first_imgDarjeeling: Incessant rainfall in the Darjeeling and Kalimpong Hills has triggered numerous landslides, leading to the death of two persons in Pubung in Darjeeling. A number of houses have been damaged as well.At around 2 am on Monday, a landslide occurred at Chataidhuta near Pubung Fatak in Sukhia block, where the house of one Kumar Lopchan was washed away and buried under the debris. “Police along with fire brigade rushed to the spot. Lopchan (60 years) and his wife Bal Kumari Lopchan (55 years) were dug out and rushed to the Darjeeling Sadar Hospital at around 4am. The hospital doctor declared both brought dead,” stated Mingma Lepcha, OC, Jorebungalow police station. Also Read – Rs 13,000 crore investment to provide 2 lakh jobs: MamataLopchan’s daughter Chetna Lopchan works in the police department, while his son Chetan Lopchan works in Sikkim. “We have distributed necessary relief material including tarpaulins. The Block Development Officer is keeping a close tab. We are constantly monitoring the situation. A coordination meeting of the line departments has been held and a helpline has been started. In case of any emergency, one can call at 0354-2255749,” stated Deepap Priya P, District Magistrate, Darjeeling. Also Read – Lightning kills 8, injures 16 in stateThe victims of the landslide will be given ex-gratia of Rs 2 lakh as per government norms. GTA chairman Anit Thapa visited the affected spots and families on Monday and assured of all requisite help from GTA. There have been reports of numerous landslides in Kalimpong as well, namely from Coronation Bridge (on the way to Malbazar) and Setijhora area. Single lane traffic has been plying on this part of the National Highway. Trees were uprooted in different parts of Kalimping blocking roads and damaging houses. The house of Bishnu Maya Sherpa was damaged when a tree crashed on it at Goshkhan Line in Lava. She, however, escaped unhurt. The house of one Sabir Rai was wrecked in a landslide in ward number 4 in the Kalimpong Municipal area. Kalimpong has been allotted the emergency control room number 03552-256353. The IMD has stated in a weather bulletin: “Due to presence of low pressure area over Uttar Pradesh and adjoining Bihar with strong moisture incursion from bay of Bengal, enhanced rainfall activity is likely to continue over the districts of North Bengal during July 8-12.” The IMD has issued a red warning (very heavy rainfall) for Darjeeling area for July 9 and 10 and yellow warning (heavy rainfall) for July 11 and 12.last_img read more


Summer fashion picks for office wear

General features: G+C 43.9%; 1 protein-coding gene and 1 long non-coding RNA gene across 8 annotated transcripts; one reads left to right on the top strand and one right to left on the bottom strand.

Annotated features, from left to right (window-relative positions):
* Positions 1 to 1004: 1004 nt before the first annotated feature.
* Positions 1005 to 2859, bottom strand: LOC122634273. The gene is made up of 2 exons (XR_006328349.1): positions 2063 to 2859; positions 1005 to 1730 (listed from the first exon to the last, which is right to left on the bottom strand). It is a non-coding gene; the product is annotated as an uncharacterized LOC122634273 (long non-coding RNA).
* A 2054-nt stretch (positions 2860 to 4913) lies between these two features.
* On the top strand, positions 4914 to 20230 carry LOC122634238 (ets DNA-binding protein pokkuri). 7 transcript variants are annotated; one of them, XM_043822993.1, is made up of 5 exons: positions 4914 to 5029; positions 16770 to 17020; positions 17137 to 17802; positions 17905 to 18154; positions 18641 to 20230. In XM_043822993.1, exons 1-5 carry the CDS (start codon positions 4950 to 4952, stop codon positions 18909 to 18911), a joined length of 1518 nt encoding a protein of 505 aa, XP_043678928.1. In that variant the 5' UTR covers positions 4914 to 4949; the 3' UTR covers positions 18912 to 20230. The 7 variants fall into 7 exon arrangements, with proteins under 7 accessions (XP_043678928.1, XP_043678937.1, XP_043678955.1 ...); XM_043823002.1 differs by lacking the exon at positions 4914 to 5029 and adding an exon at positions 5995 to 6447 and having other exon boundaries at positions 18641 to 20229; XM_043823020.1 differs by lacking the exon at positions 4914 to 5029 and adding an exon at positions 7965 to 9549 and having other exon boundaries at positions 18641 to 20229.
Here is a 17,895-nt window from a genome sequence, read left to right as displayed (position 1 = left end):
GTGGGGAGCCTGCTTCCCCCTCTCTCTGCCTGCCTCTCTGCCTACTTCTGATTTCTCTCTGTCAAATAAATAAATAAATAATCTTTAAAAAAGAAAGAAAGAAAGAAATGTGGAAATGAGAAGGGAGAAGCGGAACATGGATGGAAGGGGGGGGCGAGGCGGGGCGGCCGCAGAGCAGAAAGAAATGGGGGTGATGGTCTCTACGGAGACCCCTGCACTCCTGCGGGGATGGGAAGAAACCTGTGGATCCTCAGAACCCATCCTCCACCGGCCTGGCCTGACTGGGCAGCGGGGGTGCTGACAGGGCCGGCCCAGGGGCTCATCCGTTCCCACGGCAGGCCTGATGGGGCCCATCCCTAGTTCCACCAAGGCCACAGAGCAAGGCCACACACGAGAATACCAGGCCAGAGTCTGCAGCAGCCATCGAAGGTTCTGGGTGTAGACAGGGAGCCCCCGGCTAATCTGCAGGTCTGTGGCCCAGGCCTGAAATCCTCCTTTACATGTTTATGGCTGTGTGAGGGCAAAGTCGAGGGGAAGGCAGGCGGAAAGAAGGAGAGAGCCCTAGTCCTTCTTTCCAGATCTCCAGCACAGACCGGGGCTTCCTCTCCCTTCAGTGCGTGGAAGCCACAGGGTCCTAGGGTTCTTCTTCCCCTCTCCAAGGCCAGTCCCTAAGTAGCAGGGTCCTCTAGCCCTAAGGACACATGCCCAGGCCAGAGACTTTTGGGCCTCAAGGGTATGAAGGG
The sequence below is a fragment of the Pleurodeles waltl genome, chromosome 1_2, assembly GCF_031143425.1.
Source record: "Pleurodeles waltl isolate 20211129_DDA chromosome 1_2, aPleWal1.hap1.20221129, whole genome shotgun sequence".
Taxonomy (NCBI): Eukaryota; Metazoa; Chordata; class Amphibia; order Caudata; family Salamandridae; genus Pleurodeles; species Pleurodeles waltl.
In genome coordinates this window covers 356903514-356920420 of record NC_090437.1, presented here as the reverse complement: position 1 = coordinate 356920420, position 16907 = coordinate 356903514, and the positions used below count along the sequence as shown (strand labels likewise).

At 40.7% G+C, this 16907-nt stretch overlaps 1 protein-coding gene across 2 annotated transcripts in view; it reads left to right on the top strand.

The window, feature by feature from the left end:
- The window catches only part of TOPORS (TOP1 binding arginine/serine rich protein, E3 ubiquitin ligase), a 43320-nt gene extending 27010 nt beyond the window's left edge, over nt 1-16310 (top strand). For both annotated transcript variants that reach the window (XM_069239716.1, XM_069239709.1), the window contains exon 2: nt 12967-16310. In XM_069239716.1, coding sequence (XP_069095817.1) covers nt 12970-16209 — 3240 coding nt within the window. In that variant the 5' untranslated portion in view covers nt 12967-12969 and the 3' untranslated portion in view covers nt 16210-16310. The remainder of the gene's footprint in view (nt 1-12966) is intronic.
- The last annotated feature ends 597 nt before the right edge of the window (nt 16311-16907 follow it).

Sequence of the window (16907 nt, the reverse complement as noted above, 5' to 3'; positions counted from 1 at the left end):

first_imgFrom relaxed casuals to strictly corporate, dress codes for office vary widely in today’s time with changing work cultures. Ensure you have some right essentials. Here are few suggestions from experts: Frolic Formal: If you are someone who regularly meet executives, you might be asked to come dressed in business formals. A tailored suit in a solid, neutral colour like black, gray or navy can be paired with a white collared button-up shirt – a classic pairing for men. Women can pair-up their well-cut pantsuit or skirt suit in a conservative neutral colour such as black, navy or brown with a collared white button-up. Also Read – Add new books to your shelfSmart semi-formal: Wearing casual to work is an art of adding personality to the workwear without looking unprofessional. Separates like skirt or trouser with a cardigan can be one choice for women. Pair it with solid coloured or muted patterns like checks or striped shirt. Men can pick a collared button-up in any colour to pair it with black dress pant or pressed khakis in the summer. Classic casual: For the ones allowed to wear casuals to work, remember not to go over the top with your dress-up. Casual dressing also leaves room for individuality and slight experiments. Men can pair up collared polos with casual slacks or dark denims. Choose muted patterned polos over novelty designs to be able to mix in while making a subtle statement. Also Read – Over 2 hours screen time daily will make your kids impulsiveNicely fitted tops and blouses with cotton slacks or denims can be the option for women to wear to office. Dresses and skirts also add to the variety. Some tips on what footwear to wear and bags to carry to office: Footwear: Footwear adds the final touch to the outfit. For women, flats are more comfortable and functional than heels, while at work. Platform heels work the best for working women as they are stylish yet comfortable at the same time. Also, wedges look chic and glamorous without being over the top. For men, Oxford, derby shoes and loafers are formal, classy and high on the style quotient. A brown shoe catches more attention and adds another layer to your outfit. Dark brown shoes are easier to pull off than light brown ones. However, a pair of classic black shoes goes with primarily everything that you wear and has been never out of vogue. Bag Options: Work bags often pull double duty – they need to be attractive and useful with enough space to carry all the things you need during the day. For women, the classic tote bags are large enough to get you through a work day as they tend to swallow half your stuff. It can have a neoprene water bottle sleeve, a phone pocket, pen holder, padded laptop sleeve, notebook or tablet sleeve with magnetic closure, and interior side pocket. For men, the classic backpack has the convenience of the open pocket design, such as the carryall, generally with a smaller outer pocket. It is multi-functional and serves the purpose, whether in the office or heading out for a meeting. Also, these days the market is full of stylish options for men’s laptop bags crafted from leather, in different colours and designs.last_img read more